Barrow Civic and Local History Society welcomed guest speaker Mike Cumming, Chairman of Barrow RNLI to the October monthly meeting.
He began by explaining that the organisation was founded in 1824 by Sir William Hillary, who had witnessed the tragic loss of many lives at sea off the coast of the Isle of Man. The invention of cork lifejackets in 1854 provided lifeboats crews with better protection during rescues and lifejackets have become a vital part of the equipment ever since.
Barrow’s links with the sea meant that establishing a lifeboat here was only a matter of time. Prominent members of the town formed the first committee and in 1864 the first lifeboat house was built at Roa Island. The building is now used as the Bosun’s Locker Café and nearby can be seen the slope where the first lifeboat was launched.
Several lifeboat stations at Roa Island have been built over the years. The lifeboat was actually transferred from Roa Island to a new slipway in Barrow Harbour in 1892, but it proved too difficult to operate from there. In 1898 it was decided to move the lifeboat back to Roa Island, where it has been ever since. A particularly high tide in November 1911 reached the rafters of the lifeboat station and a new boathouse was later built. The current lifeboat house opened in 2001 and was later adapted in 2007 to accommodate a new lifeboat.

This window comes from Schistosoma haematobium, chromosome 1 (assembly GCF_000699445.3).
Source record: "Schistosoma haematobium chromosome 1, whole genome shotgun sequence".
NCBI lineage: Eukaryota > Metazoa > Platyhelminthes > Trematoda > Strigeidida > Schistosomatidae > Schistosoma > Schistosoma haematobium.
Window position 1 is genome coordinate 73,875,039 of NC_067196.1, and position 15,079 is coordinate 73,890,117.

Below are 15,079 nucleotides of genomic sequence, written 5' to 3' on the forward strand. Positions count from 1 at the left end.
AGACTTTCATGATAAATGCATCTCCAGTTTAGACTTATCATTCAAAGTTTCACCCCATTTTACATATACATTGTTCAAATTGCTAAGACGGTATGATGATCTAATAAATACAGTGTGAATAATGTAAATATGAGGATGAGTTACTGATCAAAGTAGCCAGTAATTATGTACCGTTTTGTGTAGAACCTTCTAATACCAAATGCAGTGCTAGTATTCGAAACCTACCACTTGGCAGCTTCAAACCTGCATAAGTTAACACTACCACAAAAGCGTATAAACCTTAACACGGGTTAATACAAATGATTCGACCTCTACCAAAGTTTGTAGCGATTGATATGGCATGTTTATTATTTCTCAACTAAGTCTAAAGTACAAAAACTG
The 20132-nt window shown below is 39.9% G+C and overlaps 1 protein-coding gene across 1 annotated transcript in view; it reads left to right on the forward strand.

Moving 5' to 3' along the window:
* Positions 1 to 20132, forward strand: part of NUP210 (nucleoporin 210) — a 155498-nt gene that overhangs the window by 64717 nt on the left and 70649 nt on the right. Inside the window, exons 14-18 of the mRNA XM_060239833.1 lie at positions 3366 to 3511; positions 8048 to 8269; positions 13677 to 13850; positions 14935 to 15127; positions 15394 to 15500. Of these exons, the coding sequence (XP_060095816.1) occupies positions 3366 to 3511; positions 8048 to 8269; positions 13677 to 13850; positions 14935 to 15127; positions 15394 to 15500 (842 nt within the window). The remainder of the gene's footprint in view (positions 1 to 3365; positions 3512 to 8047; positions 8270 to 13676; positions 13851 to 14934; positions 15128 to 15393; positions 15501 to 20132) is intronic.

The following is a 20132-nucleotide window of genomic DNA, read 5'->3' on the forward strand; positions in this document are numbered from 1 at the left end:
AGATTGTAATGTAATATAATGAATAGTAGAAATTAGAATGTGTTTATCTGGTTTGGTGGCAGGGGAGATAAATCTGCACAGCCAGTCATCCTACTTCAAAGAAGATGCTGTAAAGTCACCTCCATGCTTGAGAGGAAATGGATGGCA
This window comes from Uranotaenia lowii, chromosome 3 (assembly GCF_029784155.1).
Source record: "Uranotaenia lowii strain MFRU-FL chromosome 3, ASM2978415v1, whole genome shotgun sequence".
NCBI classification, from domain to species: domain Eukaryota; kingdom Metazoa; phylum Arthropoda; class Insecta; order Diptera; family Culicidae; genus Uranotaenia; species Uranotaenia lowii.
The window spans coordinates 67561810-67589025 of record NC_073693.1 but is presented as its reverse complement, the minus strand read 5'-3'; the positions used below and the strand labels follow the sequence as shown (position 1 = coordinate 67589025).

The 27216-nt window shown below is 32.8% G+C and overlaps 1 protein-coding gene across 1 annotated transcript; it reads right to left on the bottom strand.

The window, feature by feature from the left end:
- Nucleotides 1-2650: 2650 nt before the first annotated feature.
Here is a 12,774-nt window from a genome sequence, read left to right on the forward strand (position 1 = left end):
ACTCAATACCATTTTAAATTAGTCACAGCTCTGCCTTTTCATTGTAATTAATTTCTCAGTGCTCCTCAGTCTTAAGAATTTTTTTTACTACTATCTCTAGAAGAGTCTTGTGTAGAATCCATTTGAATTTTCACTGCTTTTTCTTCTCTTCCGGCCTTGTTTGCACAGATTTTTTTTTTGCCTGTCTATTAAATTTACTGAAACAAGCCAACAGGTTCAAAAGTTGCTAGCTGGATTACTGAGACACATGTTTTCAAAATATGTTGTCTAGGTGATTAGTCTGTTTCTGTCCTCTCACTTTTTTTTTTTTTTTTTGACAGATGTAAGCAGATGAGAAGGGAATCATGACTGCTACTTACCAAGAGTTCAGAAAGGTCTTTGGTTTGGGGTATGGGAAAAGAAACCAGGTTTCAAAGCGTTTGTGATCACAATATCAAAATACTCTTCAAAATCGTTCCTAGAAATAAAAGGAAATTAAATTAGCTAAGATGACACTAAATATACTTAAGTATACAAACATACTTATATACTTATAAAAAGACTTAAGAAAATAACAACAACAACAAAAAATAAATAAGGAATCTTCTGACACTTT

It was interesting to see photographs of the various lifeboats that have been used at Barrow, from the very first one “Commercial Traveller William Birkett”, which had been modified to become a lifeboat in 1864.Other lifeboats followed and one of those, the “Herbert Leigh” is now on display outside the Dock Museum. There are two lifeboats based now at Barrow: one of them is the Tamar class, all weather lifeboat “Grace Dixon” and the other is the D-Class Inshore lifeboat “Vision of Tamworth.”
Mike Cumming emphasised the vital role played by the RNLI when he gave details of the numbers of lives saved at sea by the various Barrow lifeboats. He gave a first-hand insight into how the crew and everyone involved at Barrow Lifeboat Station keep people safe at sea. The charity relies very much on the support of the public through legacies, donations and volunteers. Educating the public with the “Respect the Water” campaign is an important part of the RNLI’s work, both nationally and locally.